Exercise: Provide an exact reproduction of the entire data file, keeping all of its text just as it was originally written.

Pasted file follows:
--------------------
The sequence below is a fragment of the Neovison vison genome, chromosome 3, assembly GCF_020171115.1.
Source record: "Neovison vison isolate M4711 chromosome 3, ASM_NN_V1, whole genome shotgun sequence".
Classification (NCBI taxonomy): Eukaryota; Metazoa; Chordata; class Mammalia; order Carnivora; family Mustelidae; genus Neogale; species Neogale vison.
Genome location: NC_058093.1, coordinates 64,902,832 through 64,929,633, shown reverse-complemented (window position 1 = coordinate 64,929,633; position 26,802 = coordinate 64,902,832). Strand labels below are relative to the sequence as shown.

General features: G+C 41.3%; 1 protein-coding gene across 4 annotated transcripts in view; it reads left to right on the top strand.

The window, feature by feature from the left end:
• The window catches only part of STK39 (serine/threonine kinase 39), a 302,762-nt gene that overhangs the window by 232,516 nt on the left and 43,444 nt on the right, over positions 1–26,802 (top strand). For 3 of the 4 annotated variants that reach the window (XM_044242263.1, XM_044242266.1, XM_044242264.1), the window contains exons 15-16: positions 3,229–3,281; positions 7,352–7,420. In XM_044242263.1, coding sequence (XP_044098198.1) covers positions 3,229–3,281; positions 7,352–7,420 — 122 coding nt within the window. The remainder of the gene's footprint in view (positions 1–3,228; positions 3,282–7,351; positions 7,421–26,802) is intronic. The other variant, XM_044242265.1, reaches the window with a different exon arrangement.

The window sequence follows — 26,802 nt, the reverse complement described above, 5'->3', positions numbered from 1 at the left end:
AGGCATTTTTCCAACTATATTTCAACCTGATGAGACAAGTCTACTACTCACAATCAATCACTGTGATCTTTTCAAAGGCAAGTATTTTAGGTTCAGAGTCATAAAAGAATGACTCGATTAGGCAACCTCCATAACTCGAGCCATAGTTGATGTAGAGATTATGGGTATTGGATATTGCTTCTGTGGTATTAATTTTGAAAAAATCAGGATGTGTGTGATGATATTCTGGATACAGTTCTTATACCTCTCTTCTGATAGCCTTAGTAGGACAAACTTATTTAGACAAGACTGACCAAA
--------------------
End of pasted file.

The sequence below is a fragment of the Neovison vison genome, chromosome 3, assembly GCF_020171115.1.
Source record: "Neovison vison isolate M4711 chromosome 3, ASM_NN_V1, whole genome shotgun sequence".
Classification (NCBI taxonomy): Eukaryota; Metazoa; Chordata; class Mammalia; order Carnivora; family Mustelidae; genus Neogale; species Neogale vison.
Genome location: NC_058093.1, coordinates 64,902,832 through 64,929,633, shown reverse-complemented (window position 1 = coordinate 64,929,633; position 26,802 = coordinate 64,902,832). Strand labels below are relative to the sequence as shown.

General features: G+C 41.3%; 1 protein-coding gene across 4 annotated transcripts in view; it reads left to right on the top strand.

The window, feature by feature from the left end:
• The window catches only part of STK39 (serine/threonine kinase 39), a 302,762-nt gene that overhangs the window by 232,516 nt on the left and 43,444 nt on the right, over positions 1–26,802 (top strand). For 3 of the 4 annotated variants that reach the window (XM_044242263.1, XM_044242266.1, XM_044242264.1), the window contains exons 15-16: positions 3,229–3,281; positions 7,352–7,420. In XM_044242263.1, coding sequence (XP_044098198.1) covers positions 3,229–3,281; positions 7,352–7,420 — 122 coding nt within the window. The remainder of the gene's footprint in view (positions 1–3,228; positions 3,282–7,351; positions 7,421–26,802) is intronic. The other variant, XM_044242265.1, reaches the window with a different exon arrangement.

The window sequence follows — 26,802 nt, the reverse complement described above, 5'->3', positions numbered from 1 at the left end:
AGGCATTTTTCCAACTATATTTCAACCTGATGAGACAAGTCTACTACTCACAATCAATCACTGTGATCTTTTCAAAGGCAAGTATTTTAGGTTCAGAGTCATAAAAGAATGACTCGATTAGGCAACCTCCATAACTCGAGCCATAGTTGATGTAGAGATTATGGGTATTGGATATTGCTTCTGTGGTATTAATTTTGAAAAAATCAGGATGTGTGTGATGATATTCTGGATACAGTTCTTATACCTCTCTTCTGATAGCCTTAGTAGGACAAACTTATTTAGACAAGACTGACCAAA